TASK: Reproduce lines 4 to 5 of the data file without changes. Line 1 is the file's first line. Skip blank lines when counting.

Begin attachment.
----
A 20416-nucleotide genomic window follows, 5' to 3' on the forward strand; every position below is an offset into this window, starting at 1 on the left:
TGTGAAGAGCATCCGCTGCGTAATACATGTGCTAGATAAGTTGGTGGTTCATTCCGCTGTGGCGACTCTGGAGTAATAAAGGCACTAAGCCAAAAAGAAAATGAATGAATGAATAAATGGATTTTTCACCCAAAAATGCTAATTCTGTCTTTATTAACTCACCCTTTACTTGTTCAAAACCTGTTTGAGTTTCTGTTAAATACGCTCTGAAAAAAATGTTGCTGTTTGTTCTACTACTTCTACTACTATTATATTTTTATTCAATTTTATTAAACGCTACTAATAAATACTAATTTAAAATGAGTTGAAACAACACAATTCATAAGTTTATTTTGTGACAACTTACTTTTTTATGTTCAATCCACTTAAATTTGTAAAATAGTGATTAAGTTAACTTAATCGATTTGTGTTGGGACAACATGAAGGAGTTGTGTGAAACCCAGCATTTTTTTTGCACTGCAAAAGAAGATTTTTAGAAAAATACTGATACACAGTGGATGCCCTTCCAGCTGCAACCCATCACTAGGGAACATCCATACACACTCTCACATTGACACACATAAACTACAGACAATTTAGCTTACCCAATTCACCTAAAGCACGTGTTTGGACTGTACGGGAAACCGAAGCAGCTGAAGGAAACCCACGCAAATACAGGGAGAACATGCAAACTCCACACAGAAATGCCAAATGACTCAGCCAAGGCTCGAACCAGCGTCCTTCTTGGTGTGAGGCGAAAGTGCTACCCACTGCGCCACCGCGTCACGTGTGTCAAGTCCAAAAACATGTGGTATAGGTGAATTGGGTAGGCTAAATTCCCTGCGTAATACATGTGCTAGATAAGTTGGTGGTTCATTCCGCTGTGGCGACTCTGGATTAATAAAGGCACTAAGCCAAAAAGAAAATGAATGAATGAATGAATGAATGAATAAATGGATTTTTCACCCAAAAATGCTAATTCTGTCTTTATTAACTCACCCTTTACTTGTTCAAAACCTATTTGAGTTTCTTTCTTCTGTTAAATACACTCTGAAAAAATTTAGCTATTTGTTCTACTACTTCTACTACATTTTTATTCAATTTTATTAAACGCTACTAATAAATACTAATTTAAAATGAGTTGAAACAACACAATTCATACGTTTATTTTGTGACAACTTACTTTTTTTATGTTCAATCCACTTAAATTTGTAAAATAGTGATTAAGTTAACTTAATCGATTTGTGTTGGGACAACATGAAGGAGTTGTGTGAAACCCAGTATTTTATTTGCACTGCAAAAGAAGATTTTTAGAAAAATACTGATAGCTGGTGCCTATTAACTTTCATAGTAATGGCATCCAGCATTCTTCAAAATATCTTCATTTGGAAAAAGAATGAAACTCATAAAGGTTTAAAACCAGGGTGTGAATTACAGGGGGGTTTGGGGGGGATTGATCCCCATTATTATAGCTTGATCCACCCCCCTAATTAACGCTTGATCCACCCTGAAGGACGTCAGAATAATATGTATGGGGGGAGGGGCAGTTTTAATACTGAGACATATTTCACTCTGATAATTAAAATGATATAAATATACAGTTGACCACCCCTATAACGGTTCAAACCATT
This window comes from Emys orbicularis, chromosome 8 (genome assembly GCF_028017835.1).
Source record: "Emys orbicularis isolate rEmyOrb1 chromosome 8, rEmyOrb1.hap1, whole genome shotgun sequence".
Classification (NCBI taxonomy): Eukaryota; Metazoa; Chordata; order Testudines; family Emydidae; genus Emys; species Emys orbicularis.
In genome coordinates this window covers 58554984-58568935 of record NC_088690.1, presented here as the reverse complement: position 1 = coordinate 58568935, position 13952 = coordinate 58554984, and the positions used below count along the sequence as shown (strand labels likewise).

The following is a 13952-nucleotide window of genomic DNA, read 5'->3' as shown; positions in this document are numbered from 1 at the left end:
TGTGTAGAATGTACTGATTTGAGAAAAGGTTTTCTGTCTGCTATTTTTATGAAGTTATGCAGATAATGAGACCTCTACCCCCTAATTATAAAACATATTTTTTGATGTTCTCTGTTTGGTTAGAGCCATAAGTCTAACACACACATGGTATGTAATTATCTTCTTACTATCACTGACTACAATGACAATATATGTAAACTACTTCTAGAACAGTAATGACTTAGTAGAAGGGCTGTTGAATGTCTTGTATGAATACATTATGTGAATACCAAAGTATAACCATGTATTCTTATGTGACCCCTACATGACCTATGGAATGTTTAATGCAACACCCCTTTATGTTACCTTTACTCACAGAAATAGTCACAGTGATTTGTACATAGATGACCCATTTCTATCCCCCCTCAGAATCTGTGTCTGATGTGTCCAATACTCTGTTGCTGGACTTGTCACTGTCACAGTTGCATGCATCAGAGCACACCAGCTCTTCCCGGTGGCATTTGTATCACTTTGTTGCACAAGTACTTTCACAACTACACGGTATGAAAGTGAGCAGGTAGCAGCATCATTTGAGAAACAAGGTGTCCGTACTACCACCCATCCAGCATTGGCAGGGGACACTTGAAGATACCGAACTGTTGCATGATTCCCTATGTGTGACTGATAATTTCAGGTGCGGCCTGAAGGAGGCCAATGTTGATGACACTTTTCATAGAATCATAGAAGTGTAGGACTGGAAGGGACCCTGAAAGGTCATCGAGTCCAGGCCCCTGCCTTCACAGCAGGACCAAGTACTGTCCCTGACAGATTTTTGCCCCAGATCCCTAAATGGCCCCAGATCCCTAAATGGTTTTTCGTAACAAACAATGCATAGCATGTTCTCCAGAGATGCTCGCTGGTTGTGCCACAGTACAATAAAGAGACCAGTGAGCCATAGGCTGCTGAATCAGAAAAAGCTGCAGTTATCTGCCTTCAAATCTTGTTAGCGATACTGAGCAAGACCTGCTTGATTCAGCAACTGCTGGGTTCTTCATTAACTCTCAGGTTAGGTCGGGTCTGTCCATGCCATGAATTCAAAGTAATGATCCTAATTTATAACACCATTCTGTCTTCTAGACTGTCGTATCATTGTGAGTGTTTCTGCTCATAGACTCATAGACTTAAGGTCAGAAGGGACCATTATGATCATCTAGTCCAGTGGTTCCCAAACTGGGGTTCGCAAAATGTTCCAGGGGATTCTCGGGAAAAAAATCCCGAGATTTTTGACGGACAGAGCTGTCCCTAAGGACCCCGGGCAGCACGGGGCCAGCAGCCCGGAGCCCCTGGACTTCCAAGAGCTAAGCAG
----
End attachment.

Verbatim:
Source record: "Emys orbicularis isolate rEmyOrb1 chromosome 8, rEmyOrb1.hap1, whole genome shotgun sequence".
Classification (NCBI taxonomy): Eukaryota; Metazoa; Chordata; order Testudines; family Emydidae; genus Emys; species Emys orbicularis.